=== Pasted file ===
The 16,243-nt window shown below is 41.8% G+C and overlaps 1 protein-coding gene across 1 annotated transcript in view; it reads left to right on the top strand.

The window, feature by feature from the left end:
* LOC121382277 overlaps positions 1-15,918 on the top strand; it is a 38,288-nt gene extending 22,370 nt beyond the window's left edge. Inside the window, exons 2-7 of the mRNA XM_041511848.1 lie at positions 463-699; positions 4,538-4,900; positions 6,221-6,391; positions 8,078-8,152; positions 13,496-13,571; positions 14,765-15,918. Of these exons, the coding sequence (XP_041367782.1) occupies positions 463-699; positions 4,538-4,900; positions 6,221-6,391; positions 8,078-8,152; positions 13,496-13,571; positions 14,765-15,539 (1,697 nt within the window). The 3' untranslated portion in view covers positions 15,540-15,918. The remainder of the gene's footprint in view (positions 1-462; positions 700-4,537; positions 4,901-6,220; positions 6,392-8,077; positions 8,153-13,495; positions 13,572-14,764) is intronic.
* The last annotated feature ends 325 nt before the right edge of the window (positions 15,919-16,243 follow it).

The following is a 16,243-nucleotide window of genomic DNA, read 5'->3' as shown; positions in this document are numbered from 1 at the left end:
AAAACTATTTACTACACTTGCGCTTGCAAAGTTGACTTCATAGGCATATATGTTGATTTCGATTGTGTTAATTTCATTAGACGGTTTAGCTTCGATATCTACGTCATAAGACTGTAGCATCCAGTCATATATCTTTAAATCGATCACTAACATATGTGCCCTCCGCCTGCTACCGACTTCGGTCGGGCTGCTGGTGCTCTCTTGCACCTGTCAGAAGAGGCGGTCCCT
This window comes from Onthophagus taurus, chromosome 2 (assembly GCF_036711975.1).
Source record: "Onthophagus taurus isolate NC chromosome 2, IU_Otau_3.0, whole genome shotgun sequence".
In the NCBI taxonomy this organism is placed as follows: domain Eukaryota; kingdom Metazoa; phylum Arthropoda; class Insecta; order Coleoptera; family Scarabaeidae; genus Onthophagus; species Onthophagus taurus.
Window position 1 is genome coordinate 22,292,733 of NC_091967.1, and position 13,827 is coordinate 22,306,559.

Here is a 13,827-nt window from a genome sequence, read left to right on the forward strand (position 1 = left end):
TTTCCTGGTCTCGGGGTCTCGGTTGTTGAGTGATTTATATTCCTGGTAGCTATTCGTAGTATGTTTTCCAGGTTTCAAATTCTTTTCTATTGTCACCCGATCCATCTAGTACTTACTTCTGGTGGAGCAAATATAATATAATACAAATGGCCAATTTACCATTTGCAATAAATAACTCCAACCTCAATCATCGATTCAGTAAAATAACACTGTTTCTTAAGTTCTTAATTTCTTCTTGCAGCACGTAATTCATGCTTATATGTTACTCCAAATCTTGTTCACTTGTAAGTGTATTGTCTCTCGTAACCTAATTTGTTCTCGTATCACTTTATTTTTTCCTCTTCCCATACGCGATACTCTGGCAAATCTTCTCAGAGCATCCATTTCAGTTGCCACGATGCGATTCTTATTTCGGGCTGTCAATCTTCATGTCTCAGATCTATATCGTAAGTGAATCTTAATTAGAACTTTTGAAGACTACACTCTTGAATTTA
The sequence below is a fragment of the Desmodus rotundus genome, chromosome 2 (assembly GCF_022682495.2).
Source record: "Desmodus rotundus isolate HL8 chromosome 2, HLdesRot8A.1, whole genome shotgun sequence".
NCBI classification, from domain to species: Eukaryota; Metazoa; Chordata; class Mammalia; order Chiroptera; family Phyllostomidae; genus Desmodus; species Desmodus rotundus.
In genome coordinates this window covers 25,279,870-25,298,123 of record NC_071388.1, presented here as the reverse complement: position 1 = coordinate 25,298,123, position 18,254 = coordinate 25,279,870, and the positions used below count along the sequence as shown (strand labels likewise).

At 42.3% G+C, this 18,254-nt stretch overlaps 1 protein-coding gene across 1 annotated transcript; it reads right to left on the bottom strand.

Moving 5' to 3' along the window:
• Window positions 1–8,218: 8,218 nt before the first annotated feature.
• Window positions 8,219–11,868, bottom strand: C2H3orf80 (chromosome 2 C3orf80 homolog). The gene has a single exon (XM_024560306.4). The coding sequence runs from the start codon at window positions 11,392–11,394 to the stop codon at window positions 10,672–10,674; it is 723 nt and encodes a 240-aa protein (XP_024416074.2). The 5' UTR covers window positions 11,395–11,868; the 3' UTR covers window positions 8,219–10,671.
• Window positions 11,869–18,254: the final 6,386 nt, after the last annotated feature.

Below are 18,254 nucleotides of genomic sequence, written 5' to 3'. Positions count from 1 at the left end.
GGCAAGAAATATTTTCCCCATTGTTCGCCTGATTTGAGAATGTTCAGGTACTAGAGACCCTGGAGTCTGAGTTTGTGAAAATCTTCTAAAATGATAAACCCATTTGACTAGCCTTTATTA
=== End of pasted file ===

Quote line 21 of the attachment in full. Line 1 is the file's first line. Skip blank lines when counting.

• Window positions 11,869–18,254: the final 6,386 nt, after the last annotated feature.